Watch a Toyota GR Yaris Survive a Painful, 10,000-RPM 2nd-Into-1st Money Shift

It physically hurts to watch—but somehow, the Yaris keeps on trucking.

byJames Gilboy|
Toyota News photo

Among the heart-stoppingest moments one can have in a car is doing a money shift—that's missing a gear in a manual car, and sending it into a lower gear than intended. It'll send the revs skyward, sometimes high enough to damage the engine, as happened to YouTub vlogger Robert Mitchell whose Toyota GR Yaris revved into the eights before needing a trip to the shop. But Mitchell's car may not be the most cruelly money-shifted GR Yaris out there, as he discovered when a viewer sent in a video of his own missed shift, which may have sent the Toyota's little three-cylinder past 10,000 rpm.

Featured in one of the YouTuber's recent uploads, the video depicts the Toyota being driven to its maximum in what appears to be a hill climb race. Coming out of a corner, the driver tries to shift out of second gear near redline, but somehow jams it into first—a tricky feat in many manual Toyotas, which are hard to slot into first on the move. They drop the clutch and make the Yaris sing a higher note than it was ever meant to, and the gut punch of engine braking forces them forward in their seat.

Toyota GR Yaris point-of-view before the money shift, YouTube | Robert Mitchell

We can't be certain exactly how high the engine revved, as the tachometer wasn't legible while the revs were at their peak, though we can easily calculate how high they might have gone. Frame-by-frame replay shows the driver move the shifter out of second gear just above 6,500 rpm, which we can multiply by the ratios of first gear over second as listed in Toyota's GR Yaris spec sheet to reach over 10,200 rpm. That's well above the rpm Mitchell claims damaged his GR Yaris's engine.

Surprisingly, the owner who submitted the clip claimed in the video's comments to have opened the engine, and found no damage.

"Inspection of the top end of the engine showed no defects and was within spec to the Toyota workshop manual. The car has had a fair bit of use after this and engine performance is as per normal with no strange sounds," said user Jame Moment, in the pinned comment. "It doesn't really make sense that I got away with it (so far) and Robert didn't."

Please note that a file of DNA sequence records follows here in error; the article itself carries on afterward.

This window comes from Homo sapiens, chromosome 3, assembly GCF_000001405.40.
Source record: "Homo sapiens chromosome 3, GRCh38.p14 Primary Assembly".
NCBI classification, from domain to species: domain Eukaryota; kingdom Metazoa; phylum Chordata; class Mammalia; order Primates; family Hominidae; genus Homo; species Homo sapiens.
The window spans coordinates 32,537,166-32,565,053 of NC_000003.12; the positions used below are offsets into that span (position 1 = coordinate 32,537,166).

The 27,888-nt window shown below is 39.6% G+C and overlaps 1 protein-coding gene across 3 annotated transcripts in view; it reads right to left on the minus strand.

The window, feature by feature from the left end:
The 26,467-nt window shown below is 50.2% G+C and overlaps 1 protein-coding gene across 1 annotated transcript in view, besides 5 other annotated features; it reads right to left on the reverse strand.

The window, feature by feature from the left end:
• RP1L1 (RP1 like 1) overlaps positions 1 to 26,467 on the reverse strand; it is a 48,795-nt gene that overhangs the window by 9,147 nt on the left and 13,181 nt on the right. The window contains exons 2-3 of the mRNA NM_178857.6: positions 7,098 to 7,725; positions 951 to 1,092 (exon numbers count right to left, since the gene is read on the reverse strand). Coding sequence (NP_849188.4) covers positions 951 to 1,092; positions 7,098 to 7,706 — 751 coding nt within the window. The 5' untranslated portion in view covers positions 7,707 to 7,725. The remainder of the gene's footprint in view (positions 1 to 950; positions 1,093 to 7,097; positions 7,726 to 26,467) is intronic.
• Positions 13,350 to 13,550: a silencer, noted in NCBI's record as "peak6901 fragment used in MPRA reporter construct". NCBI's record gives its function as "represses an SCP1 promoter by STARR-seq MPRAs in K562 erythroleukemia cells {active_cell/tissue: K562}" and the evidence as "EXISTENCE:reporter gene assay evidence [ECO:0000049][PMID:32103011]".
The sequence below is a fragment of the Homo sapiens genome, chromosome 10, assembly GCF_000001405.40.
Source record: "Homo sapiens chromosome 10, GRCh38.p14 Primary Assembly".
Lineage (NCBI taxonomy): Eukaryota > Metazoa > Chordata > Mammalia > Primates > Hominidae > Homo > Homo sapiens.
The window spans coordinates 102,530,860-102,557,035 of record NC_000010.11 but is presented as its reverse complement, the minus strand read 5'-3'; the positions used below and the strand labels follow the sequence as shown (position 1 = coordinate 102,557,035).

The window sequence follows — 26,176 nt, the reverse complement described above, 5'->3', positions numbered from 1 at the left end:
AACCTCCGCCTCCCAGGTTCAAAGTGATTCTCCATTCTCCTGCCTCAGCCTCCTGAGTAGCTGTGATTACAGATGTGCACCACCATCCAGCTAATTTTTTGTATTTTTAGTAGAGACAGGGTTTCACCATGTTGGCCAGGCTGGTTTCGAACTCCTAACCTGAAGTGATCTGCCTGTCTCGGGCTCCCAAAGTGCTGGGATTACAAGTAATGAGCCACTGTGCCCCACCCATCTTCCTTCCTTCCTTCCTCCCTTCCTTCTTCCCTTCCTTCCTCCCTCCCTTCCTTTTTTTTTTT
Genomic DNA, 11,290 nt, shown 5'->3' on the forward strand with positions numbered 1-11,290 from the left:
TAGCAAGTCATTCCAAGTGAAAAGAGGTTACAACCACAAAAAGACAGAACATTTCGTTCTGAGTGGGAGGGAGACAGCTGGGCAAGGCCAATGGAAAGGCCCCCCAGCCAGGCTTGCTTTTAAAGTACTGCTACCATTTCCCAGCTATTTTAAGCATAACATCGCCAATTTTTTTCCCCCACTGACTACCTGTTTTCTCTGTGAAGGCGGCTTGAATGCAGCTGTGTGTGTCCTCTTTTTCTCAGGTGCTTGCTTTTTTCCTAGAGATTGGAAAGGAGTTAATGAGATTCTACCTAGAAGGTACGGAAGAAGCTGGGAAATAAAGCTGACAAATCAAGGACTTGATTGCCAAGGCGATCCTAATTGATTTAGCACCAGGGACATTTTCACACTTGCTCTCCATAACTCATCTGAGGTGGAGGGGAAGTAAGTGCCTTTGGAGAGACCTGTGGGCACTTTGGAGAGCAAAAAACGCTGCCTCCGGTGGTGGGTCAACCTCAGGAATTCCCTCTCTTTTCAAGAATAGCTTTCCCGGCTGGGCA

Jame Moment's money-shifted Toyota GR Yaris's cylinder head, YouTube | Robert Mitchell

The difference between rebuild and none in this scenario may have been down to luck, or it may have been a matter of use case. Mitchell speculated in a followup video that an overnight cooling cycle between his money shift and his car's failure may have had an effect, which indeed it may have. But we're working entirely off his characterization of the event, which in his original video announcing the mishaps to his fans, he does not actually show—it may not have been filmed. For all we know, Mitchell's money shift may have been much more severe than he remembers or portrays.

Whatever the case, the GR Yaris is like all Toyota performance cars a stout little machine that can take more of a beating than you might expect. Just don't push your luck beyond the redline, be it in the GR Yaris or the hot hatch with its drivetrain we expect to see Stateside.

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